It’s easy to forget about the rest of the world — that there even is a world outside the concrete jungle when you’re mired in it. But, it is important to remember that the U.S. acquired territory beyond its continental boundaries at steady pace during the late 1800s and early 20th century.
The primary cause was, of course, economics (isn’t it always?). New markets for new American goods with a side order order of nationalism fueled what seemed to be a second wave of, well, Manifest Destiny.
American Imperialism was no more evident than during The Spanish-American-Cuban- Filipino War. This began when Cubans revolted against Spain, which still had control over the area. Cuba’s fight for independence resulted in 95,000 Cubans dying from disease and malnutrition after Spanish General Valeriano Weyler forced Cubans into concentration camps. Weyler was known as “The Butcher” in the American press, which, incidentally which sold a lot of newspapers due to stories about his murderous misdeeds.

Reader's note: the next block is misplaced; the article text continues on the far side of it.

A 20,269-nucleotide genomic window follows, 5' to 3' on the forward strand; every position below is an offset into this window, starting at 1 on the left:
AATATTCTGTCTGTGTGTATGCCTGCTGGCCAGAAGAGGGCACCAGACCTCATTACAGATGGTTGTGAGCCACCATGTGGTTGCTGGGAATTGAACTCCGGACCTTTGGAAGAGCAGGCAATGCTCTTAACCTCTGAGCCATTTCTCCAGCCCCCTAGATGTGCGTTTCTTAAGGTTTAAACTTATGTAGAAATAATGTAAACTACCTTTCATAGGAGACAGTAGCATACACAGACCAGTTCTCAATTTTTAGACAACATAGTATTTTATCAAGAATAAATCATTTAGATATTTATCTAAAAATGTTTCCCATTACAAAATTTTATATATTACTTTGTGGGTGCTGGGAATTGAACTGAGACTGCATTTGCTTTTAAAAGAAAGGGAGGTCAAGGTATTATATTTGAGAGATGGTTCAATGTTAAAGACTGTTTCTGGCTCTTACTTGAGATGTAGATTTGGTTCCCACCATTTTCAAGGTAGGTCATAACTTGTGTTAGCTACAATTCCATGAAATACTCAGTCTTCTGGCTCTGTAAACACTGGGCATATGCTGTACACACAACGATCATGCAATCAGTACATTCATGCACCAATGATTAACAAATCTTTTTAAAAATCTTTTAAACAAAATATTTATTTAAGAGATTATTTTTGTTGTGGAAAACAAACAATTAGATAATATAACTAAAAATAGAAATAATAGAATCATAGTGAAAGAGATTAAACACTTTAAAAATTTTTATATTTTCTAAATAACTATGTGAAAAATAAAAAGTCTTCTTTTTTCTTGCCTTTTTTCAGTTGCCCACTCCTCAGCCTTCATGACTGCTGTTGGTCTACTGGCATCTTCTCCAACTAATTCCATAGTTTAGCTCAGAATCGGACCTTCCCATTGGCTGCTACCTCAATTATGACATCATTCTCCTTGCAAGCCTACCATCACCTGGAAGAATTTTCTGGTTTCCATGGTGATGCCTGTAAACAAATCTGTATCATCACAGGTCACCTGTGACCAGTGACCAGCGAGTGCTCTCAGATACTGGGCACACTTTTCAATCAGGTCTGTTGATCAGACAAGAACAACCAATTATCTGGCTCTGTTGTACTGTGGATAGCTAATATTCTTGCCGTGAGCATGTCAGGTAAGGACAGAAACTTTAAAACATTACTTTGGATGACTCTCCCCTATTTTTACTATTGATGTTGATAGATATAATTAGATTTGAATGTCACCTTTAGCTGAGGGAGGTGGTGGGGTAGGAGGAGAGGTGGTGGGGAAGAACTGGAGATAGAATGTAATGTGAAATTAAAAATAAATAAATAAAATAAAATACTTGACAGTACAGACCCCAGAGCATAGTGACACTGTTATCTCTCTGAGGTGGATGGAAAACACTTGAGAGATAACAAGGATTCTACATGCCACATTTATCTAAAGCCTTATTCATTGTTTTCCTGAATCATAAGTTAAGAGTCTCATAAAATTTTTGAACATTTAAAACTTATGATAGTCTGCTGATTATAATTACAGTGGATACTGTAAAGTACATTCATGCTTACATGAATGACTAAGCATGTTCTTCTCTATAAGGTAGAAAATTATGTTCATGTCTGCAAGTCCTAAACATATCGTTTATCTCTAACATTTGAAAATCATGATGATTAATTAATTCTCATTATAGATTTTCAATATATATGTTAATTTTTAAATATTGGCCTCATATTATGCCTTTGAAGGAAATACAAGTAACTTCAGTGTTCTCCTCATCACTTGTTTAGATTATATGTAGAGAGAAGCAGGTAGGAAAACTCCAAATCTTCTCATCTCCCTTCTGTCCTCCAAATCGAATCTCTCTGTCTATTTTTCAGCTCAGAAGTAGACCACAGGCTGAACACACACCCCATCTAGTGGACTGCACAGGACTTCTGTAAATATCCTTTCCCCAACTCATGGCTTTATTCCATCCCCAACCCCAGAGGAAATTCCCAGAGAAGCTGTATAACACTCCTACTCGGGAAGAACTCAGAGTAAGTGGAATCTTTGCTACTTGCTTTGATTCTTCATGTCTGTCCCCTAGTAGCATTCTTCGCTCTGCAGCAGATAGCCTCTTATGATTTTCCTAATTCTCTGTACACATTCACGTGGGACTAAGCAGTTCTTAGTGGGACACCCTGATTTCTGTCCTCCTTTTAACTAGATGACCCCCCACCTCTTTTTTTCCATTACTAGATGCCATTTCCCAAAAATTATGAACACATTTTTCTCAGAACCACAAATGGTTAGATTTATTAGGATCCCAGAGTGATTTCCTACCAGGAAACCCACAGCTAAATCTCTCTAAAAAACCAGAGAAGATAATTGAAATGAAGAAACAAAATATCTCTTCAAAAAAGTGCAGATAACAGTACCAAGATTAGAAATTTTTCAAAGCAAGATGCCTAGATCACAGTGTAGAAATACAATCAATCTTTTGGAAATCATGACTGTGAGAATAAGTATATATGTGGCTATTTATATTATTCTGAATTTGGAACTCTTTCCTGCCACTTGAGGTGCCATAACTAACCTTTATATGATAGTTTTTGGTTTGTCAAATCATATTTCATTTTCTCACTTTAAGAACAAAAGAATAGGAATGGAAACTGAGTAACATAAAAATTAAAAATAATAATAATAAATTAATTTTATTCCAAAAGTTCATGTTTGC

As a result of the war, the U.S. gained new territories: The Philippines, Puerto Rico, and Guam. We annexed Hawaii. We didn’t annex Cuba, but it didn’t become completely independent, either. Hawaii was treated differently, because it had a sizable population of white American settlers, so it became a traditional territory with a path to statehood.
The search for markets for American goods continues to persist even though it is clear that imperialism is antithetical to democracy.
Meanwhile, in current events we took a look at The State of the Union Address by analyzing photos, political cartoons, and a word cloud . . .
And, we only have 9 class days left to work on our multi-genre projects for Upton Sinclair’s The Jungle! Some works in progress include dioramas of the “killing floors” at Brown’s and the tenement where the Rudkus family lives, board games, and various blueprints for more creatives endeavors . . .
“I am an anti-imperialist. I am opposed to having the eagle put its talons on any other land.” — Mark Twain